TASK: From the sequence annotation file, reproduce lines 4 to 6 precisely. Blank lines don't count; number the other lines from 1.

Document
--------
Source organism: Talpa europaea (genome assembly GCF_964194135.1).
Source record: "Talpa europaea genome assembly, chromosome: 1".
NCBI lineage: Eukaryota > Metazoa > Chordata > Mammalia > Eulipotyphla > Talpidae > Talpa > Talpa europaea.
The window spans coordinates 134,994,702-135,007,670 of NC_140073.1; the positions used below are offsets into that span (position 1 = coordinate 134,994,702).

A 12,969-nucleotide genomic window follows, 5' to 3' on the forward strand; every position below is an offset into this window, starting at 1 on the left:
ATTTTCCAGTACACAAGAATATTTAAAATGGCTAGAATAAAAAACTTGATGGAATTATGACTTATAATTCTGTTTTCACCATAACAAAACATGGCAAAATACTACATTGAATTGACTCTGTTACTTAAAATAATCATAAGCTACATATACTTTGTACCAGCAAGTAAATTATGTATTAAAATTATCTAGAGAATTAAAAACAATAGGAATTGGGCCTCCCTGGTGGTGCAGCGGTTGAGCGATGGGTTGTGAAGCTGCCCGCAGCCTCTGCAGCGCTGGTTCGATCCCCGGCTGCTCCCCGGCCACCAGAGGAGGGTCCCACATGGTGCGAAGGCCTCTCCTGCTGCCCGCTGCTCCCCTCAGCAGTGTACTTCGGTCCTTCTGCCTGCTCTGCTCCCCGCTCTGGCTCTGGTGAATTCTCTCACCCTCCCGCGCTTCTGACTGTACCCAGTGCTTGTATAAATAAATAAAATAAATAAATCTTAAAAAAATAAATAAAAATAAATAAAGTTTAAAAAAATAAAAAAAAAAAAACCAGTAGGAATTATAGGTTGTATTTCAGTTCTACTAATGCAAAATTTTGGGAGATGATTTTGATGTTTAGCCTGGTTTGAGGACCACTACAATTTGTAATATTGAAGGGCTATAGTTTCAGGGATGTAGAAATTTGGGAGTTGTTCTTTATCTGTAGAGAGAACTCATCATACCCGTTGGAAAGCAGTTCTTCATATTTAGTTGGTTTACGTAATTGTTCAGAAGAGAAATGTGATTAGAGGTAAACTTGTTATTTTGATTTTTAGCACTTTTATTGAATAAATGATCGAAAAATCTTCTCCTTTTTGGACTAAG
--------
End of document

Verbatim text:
The window spans coordinates 134,994,702-135,007,670 of NC_140073.1; the positions used below are offsets into that span (position 1 = coordinate 134,994,702).

A 12,969-nucleotide genomic window follows, 5' to 3' on the forward strand; every position below is an offset into this window, starting at 1 on the left:
ATTTTCCAGTACACAAGAATATTTAAAATGGCTAGAATAAAAAACTTGATGGAATTATGACTTATAATTCTGTTTTCACCATAACAAAACATGGCAAAATACTACATTGAATTGACTCTGTTACTTAAAATAATCATAAGCTACATATACTTTGTACCAGCAAGTAAATTATGTATTAAAATTATCTAGAGAATTAAAAACAATAGGAATTGGGCCTCCCTGGTGGTGCAGCGGTTGAGCGATGGGTTGTGAAGCTGCCCGCAGCCTCTGCAGCGCTGGTTCGATCCCCGGCTGCTCCCCGGCCACCAGAGGAGGGTCCCACATGGTGCGAAGGCCTCTCCTGCTGCCCGCTGCTCCCCTCAGCAGTGTACTTCGGTCCTTCTGCCTGCTCTGCTCCCCGCTCTGGCTCTGGTGAATTCTCTCACCCTCCCGCGCTTCTGACTGTACCCAGTGCTTGTATAAATAAATAAAATAAATAAATCTTAAAAAAATAAATAAAAATAAATAAAGTTTAAAAAAATAAAAAAAAAAAAACCAGTAGGAATTATAGGTTGTATTTCAGTTCTACTAATGCAAAATTTTGGGAGATGATTTTGATGTTTAGCCTGGTTTGAGGACCACTACAATTTGTAATATTGAAGGGCTATAGTTTCAGGGATGTAGAAATTTGGGAGTTGTTCTTTATCTGTAGAGAGAACTCATCATACCCGTTGGAAAGCAGTTCTTCATATTTAGTTGGTTTACGTAATTGTTCAGAAGAGAAATGTGATTAGAGGTAAACTTGTTATTTTGATTTTTAGCACTTTTATTGAATAAATGATCGAAAAATCTTCTCCTTTTTGGACTAAG